[Tagging] Theoretical crosswalks (was Re: Pedestrian access tagging)

Minh Nguyen minh at nguyen.cincinnati.oh.us
Mon Jan 25 10:01:58 UTC 2021


Vào lúc 16:14 2021-01-23, Graeme Fitzpatrick đã viết:
> 
> 
> 
> On Sun, 24 Jan 2021 at 08:04, Brian M. Sperlongano 
> <zelonewolf at gmail.com 
> <mailto:zelonewolf at gmail.com>> wrote:
> 
>       When a user has run on 98% of the roads in a city, and the
>     remaining 2% are roads that aren't runnable for various reasons,
>     they are pretty motivated to fix the map to get that number to 100%
> 
> 
> But if the last 2% aren't runnable, haven't they already achieved 100%? :-)
> 
> In regard to access, does foot=no "stop" (as far as routers are 
> concerned) a pedestrian from walking "across" a road, or only "along" it?

As far as I know, the current crop of OSM-based routers doesn't consider 
anything about the cross street when trying to cross it. Ideally, a 
router wouldn't tell a driver to cross six busy lanes of traffic to 
continue straight along a quiet side street, but that happens today.

Speaking of which, does this discussion about legal restrictions extend 
to the inclusion or omission of crossings? As you put it, a crossing is 
just another way to access and use a road, just in a different 
direction. It stands to reason that we should apply the same standard, 
but this is where I think the strict legal standard breaks down.

Consider California, where there is technically a crosswalk on every 
side of every intersection even if there are no crosswalk markings, 
signals, or signs. It would be jaywalking to cross where a sign says not 
to [1] or to cross midway along a block between two adjacent signalized 
intersections [2]. However, that leaves a lot of potential theoretical 
crossings that would be legal but surprising in practice, perhaps 
including cases where you might have to argue your way out of a 
jaywalking ticket in court.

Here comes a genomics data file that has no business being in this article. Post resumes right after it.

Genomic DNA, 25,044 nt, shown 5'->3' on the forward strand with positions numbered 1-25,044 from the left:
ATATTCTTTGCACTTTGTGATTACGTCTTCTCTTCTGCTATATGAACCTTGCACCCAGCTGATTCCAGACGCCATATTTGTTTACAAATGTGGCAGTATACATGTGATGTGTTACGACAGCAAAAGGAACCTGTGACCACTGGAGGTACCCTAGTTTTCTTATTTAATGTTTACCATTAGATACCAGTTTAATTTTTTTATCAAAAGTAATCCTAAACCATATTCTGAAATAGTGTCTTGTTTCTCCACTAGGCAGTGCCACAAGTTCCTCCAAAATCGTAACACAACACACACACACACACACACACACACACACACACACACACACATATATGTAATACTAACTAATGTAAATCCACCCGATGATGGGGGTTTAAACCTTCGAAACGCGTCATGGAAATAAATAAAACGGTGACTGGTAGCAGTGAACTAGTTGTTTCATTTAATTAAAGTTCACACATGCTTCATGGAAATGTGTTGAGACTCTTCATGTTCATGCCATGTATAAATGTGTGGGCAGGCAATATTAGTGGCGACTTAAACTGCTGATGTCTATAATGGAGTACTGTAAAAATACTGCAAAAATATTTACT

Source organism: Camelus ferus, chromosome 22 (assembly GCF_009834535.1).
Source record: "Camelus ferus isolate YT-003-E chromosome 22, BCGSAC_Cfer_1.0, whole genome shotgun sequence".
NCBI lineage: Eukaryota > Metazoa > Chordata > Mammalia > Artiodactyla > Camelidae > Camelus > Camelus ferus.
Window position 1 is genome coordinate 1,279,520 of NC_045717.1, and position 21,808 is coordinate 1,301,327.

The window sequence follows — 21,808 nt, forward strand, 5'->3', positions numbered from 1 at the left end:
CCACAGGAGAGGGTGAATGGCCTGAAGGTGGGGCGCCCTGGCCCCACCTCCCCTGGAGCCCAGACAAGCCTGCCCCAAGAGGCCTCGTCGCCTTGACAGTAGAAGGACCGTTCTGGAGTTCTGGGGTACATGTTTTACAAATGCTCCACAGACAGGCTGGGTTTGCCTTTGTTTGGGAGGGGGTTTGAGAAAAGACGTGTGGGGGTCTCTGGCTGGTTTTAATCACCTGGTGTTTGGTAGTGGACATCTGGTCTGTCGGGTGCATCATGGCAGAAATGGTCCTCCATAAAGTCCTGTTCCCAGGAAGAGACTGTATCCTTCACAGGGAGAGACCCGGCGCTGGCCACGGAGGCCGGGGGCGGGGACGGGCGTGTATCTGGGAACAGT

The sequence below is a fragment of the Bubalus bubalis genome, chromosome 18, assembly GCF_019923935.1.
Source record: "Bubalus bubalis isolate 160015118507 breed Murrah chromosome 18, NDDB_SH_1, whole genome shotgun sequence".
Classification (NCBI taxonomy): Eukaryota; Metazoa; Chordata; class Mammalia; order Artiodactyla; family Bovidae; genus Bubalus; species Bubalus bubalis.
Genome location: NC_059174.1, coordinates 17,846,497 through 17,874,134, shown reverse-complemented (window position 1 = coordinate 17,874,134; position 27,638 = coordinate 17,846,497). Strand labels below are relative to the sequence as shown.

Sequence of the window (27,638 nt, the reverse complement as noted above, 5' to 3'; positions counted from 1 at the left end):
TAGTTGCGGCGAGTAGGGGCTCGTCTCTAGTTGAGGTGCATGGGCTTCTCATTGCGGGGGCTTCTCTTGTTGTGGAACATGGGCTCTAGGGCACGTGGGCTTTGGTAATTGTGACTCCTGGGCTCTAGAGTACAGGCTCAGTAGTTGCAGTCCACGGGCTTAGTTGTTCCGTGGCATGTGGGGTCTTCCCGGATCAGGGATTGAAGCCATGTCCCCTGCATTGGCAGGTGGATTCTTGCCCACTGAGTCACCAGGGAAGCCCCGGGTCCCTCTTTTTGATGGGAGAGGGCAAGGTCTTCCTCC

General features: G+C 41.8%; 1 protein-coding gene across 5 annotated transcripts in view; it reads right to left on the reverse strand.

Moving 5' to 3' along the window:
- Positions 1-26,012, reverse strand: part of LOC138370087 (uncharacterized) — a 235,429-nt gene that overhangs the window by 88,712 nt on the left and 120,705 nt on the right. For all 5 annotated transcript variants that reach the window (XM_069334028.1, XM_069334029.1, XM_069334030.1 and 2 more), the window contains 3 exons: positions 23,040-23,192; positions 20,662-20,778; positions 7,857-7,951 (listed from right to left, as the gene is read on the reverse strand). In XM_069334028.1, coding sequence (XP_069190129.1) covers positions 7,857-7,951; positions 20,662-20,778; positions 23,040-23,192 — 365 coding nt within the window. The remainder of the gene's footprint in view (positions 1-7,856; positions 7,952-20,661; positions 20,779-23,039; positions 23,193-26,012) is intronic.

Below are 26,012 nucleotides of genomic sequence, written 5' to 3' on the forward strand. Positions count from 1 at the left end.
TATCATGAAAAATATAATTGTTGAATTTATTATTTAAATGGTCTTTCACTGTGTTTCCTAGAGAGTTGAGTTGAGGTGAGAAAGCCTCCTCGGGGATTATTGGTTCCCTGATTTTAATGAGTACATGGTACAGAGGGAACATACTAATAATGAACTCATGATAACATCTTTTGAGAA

In San José, as we systematically imported sidewalks as ways, we 
simultaneously identified and mapped crosswalks to connect the sidewalks 
to the routable road network. We mapped many unmarked crosswalks 
throughout the city, especially in residential neighborhoods. However, 
we consciously omitted unmarked crossings across collector and arterial 
streets. For example, in the T-intersection at [3][4], we mapped an 
unmarked crosswalk across the side street (Edwards Avenue) but not 
across the main street (South 1st Street), even though both crossings 
are legal apart from laws on due diligence or negligence.

Our reasoning was that renderers and routers need to reliably 
distinguish between the unmarked crosswalks that are commonly thought of 
as crosswalks (like the one across Edwards) and those that are more or 
less a loophole in the law (across South 1st). A less capable pedestrian 
would be ill-advised to cross South 1st here compared to the safer, 
marked crosswalk just a block or two away. Conversely, a capable, 
desperate enough pedestrian would cross the street anywhere it's safe to 
do so, regardless of the router's suggestion. (They might even cross 
halfway down the block -- which would also be legal in this case.) 
Additionally, if we had mapped all the legal crossings, Osmand would've 
annoyed drivers with excessive warnings about theoretical crosswalks, 
making the warning less effective at real ones.

Though I'm casting the rationale in relative terms, it isn't really a 
subjective decision. As locals, we intuitively knew not to map unmarked 
crosswalks across a road that mostly had signalized intersections, 
because that happens to be a reliable heuristic for an unsafe crosswalk 
in this city. Other heuristics like lane count and speed limit would've 
been unreliable here but might be reliable in a nearby suburb.

It'd be unrealistic to expect a router to infer the safety of a 
theoretical crosswalk, especially at scale across a variety of 
localities, but that seems like the logical conclusion to focusing on 
legal technicalities to the degree that this thread has for the foot=* 
key on roadways. Yet I'm uncomfortable with the notion that I have to 
suppress my local knowledge in favor of a legal analysis that defies 
common sense.

[1] R9-3bP in the MUTCD
[2] California Vehicle Code §21955
[3] https://www.mapillary.com/map/im/tA6zQ8oDotikoPTvZiAMFE
[4] https://www.openstreetmap.org/node/65546220

-- 
minh at nguyen.cincinnati.oh.us




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